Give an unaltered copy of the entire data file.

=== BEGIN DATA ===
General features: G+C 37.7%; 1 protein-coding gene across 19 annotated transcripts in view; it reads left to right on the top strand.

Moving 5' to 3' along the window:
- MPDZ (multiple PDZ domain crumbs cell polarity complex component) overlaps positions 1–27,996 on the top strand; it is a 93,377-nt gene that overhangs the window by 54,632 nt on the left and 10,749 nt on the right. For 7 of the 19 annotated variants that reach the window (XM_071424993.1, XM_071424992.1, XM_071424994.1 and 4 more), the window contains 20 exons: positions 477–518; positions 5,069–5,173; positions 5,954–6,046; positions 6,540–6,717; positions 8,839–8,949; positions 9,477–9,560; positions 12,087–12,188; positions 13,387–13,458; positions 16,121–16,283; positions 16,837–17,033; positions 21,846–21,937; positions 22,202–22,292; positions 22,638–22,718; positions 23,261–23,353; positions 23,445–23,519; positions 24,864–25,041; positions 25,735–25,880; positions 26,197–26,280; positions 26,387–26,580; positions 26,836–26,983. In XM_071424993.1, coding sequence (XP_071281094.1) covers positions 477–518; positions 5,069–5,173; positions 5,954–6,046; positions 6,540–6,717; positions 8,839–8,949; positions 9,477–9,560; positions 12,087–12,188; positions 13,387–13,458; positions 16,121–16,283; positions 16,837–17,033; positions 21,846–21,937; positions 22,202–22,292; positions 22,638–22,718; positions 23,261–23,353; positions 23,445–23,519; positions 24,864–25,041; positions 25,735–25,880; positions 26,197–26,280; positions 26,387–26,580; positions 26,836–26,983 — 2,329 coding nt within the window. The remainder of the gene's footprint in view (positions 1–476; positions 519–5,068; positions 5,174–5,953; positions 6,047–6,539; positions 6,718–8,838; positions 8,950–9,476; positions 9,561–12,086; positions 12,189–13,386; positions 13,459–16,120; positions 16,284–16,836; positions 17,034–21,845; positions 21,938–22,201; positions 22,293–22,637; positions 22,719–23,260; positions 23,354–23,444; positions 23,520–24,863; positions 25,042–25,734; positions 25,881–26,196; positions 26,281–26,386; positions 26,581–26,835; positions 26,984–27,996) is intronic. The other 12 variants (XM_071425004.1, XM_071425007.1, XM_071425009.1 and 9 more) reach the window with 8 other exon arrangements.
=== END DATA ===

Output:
General features: G+C 37.7%; 1 protein-coding gene across 19 annotated transcripts in view; it reads left to right on the top strand.

Moving 5' to 3' along the window:
- MPDZ (multiple PDZ domain crumbs cell polarity complex component) overlaps positions 1–27,996 on the top strand; it is a 93,377-nt gene that overhangs the window by 54,632 nt on the left and 10,749 nt on the right. For 7 of the 19 annotated variants that reach the window (XM_071424993.1, XM_071424992.1, XM_071424994.1 and 4 more), the window contains 20 exons: positions 477–518; positions 5,069–5,173; positions 5,954–6,046; positions 6,540–6,717; positions 8,839–8,949; positions 9,477–9,560; positions 12,087–12,188; positions 13,387–13,458; positions 16,121–16,283; positions 16,837–17,033; positions 21,846–21,937; positions 22,202–22,292; positions 22,638–22,718; positions 23,261–23,353; positions 23,445–23,519; positions 24,864–25,041; positions 25,735–25,880; positions 26,197–26,280; positions 26,387–26,580; positions 26,836–26,983. In XM_071424993.1, coding sequence (XP_071281094.1) covers positions 477–518; positions 5,069–5,173; positions 5,954–6,046; positions 6,540–6,717; positions 8,839–8,949; positions 9,477–9,560; positions 12,087–12,188; positions 13,387–13,458; positions 16,121–16,283; positions 16,837–17,033; positions 21,846–21,937; positions 22,202–22,292; positions 22,638–22,718; positions 23,261–23,353; positions 23,445–23,519; positions 24,864–25,041; positions 25,735–25,880; positions 26,197–26,280; positions 26,387–26,580; positions 26,836–26,983 — 2,329 coding nt within the window. The remainder of the gene's footprint in view (positions 1–476; positions 519–5,068; positions 5,174–5,953; positions 6,047–6,539; positions 6,718–8,838; positions 8,950–9,476; positions 9,561–12,086; positions 12,189–13,386; positions 13,459–16,120; positions 16,284–16,836; positions 17,034–21,845; positions 21,938–22,201; positions 22,293–22,637; positions 22,719–23,260; positions 23,354–23,444; positions 23,520–24,863; positions 25,042–25,734; positions 25,881–26,196; positions 26,281–26,386; positions 26,581–26,835; positions 26,984–27,996) is intronic. The other 12 variants (XM_071425004.1, XM_071425007.1, XM_071425009.1 and 9 more) reach the window with 8 other exon arrangements.